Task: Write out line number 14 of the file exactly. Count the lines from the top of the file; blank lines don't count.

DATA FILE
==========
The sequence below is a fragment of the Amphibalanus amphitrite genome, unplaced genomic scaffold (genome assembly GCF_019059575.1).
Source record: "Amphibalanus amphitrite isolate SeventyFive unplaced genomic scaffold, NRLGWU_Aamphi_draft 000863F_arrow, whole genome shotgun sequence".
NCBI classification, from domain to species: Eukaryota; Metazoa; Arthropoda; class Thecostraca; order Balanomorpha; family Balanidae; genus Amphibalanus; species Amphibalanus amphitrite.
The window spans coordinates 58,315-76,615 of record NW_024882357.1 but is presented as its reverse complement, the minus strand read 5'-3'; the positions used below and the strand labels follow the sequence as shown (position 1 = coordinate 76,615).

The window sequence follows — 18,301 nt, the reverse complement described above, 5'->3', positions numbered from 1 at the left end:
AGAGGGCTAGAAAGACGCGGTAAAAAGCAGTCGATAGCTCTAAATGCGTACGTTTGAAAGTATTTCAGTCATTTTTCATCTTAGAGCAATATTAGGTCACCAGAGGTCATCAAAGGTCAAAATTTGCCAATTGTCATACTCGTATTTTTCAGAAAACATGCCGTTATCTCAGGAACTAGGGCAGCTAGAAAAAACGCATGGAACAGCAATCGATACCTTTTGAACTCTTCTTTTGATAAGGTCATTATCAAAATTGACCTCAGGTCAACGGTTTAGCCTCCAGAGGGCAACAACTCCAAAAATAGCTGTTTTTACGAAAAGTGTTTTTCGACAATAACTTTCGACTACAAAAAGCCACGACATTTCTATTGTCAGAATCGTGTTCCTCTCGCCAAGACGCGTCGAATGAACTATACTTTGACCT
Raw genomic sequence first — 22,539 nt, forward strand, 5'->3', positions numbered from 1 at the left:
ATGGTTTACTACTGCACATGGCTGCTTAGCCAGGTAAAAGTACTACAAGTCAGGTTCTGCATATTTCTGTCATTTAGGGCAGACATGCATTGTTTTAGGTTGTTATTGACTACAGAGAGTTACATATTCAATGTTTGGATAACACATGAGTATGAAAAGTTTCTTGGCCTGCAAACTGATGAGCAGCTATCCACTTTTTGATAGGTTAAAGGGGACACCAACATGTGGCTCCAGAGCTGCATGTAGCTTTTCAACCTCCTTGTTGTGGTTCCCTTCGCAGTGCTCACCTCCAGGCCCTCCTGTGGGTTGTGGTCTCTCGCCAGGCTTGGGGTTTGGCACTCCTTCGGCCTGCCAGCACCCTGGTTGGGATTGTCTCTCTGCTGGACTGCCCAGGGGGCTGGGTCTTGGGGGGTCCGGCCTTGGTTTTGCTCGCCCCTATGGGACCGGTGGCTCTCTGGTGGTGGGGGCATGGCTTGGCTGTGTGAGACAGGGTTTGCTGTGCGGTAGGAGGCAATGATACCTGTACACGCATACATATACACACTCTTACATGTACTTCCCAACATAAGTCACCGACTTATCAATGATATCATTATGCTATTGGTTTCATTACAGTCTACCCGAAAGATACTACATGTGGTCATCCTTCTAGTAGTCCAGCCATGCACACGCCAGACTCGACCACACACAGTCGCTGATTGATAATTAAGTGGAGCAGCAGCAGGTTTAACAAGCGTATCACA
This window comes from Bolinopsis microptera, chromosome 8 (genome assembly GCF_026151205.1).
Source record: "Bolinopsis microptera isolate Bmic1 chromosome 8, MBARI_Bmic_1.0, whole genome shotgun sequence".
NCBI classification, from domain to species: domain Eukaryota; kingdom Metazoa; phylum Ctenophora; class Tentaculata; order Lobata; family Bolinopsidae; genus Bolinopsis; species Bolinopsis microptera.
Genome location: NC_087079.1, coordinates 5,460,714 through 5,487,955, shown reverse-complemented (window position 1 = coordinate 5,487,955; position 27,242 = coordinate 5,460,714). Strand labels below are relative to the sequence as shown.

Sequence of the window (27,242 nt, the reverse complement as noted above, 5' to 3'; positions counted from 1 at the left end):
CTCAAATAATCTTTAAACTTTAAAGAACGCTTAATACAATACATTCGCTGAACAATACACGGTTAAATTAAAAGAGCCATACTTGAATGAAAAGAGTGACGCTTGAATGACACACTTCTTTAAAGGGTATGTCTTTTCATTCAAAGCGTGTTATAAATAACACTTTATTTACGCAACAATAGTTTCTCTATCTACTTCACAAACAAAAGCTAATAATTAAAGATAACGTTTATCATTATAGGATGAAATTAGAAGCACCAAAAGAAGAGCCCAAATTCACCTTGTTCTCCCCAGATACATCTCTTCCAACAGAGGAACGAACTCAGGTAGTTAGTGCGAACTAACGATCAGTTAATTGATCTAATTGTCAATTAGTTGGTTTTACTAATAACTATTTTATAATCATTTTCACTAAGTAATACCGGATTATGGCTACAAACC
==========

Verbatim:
CTCAAATAATCTTTAAACTTTAAAGAACGCTTAATACAATACATTCGCTGAACAATACACGGTTAAATTAAAAGAGCCATACTTGAATGAAAAGAGTGACGCTTGAATGACACACTTCTTTAAAGGGTATGTCTTTTCATTCAAAGCGTGTTATAAATAACACTTTATTTACGCAACAATAGTTTCTCTATCTACTTCACAAACAAAAGCTAATAATTAAAGATAACGTTTATCATTATAGGATGAAATTAGAAGCACCAAAAGAAGAGCCCAAATTCACCTTGTTCTCCCCAGATACATCTCTTCCAACAGAGGAACGAACTCAGGTAGTTAGTGCGAACTAACGATCAGTTAATTGATCTAATTGTCAATTAGTTGGTTTTACTAATAACTATTTTATAATCATTTTCACTAAGTAATACCGGATTATGGCTACAAACC